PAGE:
Earnings Normalization and Cash Flow Estimation Issues

Earnings Normalization and Cash Flow Estimation Issues

Private company valuations may require adjustments to estimate the company’s normalized earnings as their reported earnings reflect discretionary expenses. This results in differences between reported earnings and normalized earnings. Normalized earnings are economic benefits adjusted for nonrecurring, non-economic, or other unusual items to eliminate anomalies and facilitate comparisons.

Private companies’ earnings are adjusted for numerous reasons:

  • The effect of transactions between the private company and the owners and/or their companies.
  • Above market compensation or other expenses that reduce taxable income and income tax expense. Family members may also be included as employees.
  • For private companies with report losses, expenses may be understated with the reported income of the entity overstated.
  • Personal expenses may be included as expenses of the private company. The use of corporate vehicles for personal use may also require adjustments.
  • Loans to shareholders/top management merit review.
  • Real estate used by the private company requires review. When the private company owns real estate, some analysts may remove any revenue and expenses associated with the real estate from the income statement. The value of the real estate would represent a non-operating asset of the company. These adjustments are necessary because of the different levels of risk and growth expectations faced by the business operations and real estate.
  • The financial statements of private companies are reviewed rather than audited as is the case for public companies. Reviewed financial statements provide an opinion letter with representations and assurances by the reviewing accountant that are less than those in audited financial statements.

Without these adjustments on reported financial performance, the private company may be incorrectly valued.

Cash Flow Estimation Issues for Private Companies

Cash flow estimation for private companies raises important challenges like the nature of the interest being valued, potential uncertainties regarding future operations, and managerial involvement in forecasting.

The equity interest being appraised and the intended use of the appraisal are key in determining the appropriate definition of value for a specific valuation. Assumptions may differ when valuing a minority equity interest compared to the total equity of the business.

Many development stage companies and some mature companies are subject to significant uncertainties regarding future operations and cash flows. A possible solution involves projecting the different possible future scenarios including initial public offering, acquisition, continued operation as a private company, or bankruptcy. The discount rate used should reflect the risk of the projected cash flows in that scenario. The probability of the occurrence of each scenario must also be estimated. The overall value estimate for a company is the probability-weighted average of the company’s estimated scenario values.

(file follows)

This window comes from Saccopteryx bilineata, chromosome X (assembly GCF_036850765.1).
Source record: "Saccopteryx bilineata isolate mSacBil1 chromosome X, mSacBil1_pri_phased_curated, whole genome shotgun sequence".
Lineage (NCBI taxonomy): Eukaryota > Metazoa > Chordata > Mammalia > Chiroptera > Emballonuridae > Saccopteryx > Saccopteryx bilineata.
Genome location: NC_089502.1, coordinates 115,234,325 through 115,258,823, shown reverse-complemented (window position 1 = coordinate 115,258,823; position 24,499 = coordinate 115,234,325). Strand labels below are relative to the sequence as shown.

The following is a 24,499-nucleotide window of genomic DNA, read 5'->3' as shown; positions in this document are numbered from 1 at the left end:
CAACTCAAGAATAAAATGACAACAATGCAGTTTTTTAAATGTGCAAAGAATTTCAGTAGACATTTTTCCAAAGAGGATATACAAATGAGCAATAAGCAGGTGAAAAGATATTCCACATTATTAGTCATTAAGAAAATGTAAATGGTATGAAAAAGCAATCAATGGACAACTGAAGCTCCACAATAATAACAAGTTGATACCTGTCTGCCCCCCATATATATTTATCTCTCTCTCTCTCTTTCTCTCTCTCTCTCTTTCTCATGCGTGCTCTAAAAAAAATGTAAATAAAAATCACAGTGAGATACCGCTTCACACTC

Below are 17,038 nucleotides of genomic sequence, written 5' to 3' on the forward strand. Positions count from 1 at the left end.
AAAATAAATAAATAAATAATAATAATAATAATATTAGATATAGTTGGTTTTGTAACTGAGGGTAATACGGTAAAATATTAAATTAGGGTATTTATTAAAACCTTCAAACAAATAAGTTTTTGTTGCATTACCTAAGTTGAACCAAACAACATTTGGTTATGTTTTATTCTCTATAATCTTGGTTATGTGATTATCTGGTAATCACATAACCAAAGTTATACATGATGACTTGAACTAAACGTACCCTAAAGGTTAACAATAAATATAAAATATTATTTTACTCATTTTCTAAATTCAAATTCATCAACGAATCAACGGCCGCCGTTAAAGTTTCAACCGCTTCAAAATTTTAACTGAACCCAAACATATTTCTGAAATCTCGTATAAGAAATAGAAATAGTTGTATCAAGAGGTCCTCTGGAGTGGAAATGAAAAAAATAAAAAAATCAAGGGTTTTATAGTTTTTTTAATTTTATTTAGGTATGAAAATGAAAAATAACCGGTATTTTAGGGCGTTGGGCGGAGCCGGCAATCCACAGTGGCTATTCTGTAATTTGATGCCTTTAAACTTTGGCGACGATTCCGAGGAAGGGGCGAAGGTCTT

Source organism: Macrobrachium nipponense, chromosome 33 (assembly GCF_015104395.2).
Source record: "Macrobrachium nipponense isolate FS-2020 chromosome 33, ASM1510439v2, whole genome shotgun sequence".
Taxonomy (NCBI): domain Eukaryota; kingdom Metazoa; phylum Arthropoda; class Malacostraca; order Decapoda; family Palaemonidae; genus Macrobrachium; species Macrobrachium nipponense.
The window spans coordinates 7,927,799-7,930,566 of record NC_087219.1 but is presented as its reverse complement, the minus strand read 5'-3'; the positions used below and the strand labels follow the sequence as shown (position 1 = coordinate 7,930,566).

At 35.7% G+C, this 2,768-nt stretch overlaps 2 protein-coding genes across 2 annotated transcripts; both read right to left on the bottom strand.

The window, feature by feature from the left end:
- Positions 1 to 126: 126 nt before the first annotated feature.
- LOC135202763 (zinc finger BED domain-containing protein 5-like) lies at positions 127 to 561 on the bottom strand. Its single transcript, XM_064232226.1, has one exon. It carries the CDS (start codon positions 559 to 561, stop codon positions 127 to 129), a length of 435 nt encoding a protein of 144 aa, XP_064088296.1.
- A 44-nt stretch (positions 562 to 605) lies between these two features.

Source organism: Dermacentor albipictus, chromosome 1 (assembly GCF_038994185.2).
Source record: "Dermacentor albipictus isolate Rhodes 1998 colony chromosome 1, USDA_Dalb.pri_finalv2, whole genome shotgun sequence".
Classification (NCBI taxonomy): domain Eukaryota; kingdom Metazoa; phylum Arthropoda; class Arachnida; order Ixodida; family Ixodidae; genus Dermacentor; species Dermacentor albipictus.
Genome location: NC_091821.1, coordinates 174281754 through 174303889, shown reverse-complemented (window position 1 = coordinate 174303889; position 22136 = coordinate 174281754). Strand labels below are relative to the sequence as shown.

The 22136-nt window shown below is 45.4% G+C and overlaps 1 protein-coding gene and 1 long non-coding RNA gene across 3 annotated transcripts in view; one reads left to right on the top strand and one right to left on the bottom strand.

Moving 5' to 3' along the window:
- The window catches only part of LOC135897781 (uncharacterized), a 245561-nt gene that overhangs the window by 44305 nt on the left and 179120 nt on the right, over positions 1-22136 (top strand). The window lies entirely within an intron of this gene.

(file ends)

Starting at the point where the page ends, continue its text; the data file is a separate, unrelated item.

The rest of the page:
Managers of private companies have more information about the business than outsiders. When valuing using managements’ forecast, analysts should be aware of potential managerial biases, such as overstating values in the case of goodwill impairment testing, understating values in the case of incentive stock option grants, and capital needs.

The process for estimating FCFF and FCFE is similar for private and public companies.

$$\begin{align*}\text{FCFF}&=\text{Operating income after taxes}+\text{Depreciation and amortization}\\&-\text{Capital expedictures}-\text{Increase in working capital}\\ \text{FCFE}&=\text{FCFF}-\text{After-tax interest expense}+\text{Net borrowing}\end{align*}$$

FCFF is preferred when the company is expected to undergo significant capital changes because WACC is less sensitive than the cost of equity to changes in financial leverage.


Which of the following is least likely a reason for adjusting a private company’s earnings when performing valuations?

  1. The effect of transactions between the company and its owners.
  2. Personal expenses of shareholders being paid by the company.
  3. Audited financial statements.


The correct is C. 

Audited financial statements are the least likely reason for adjusting a private company’s earnings as private companies are not required to provide audited financial statements. Their financial statements are reviewed.

A is incorrect. The effect of transactions between the company and its owners are items to consider when estimating a private company’s normalized earnings as these are not expected to persist once the company is acquired.

B is incorrect. Personal expenses of shareholders being paid by the company need to be deducted from the company’s earnings as these are not expected to persist into the future once the firm is acquired.

Reading 27: Private Company Valuation

LOS 27 (d) Explain factors that require adjustment when estimating the discount rate for private companies.

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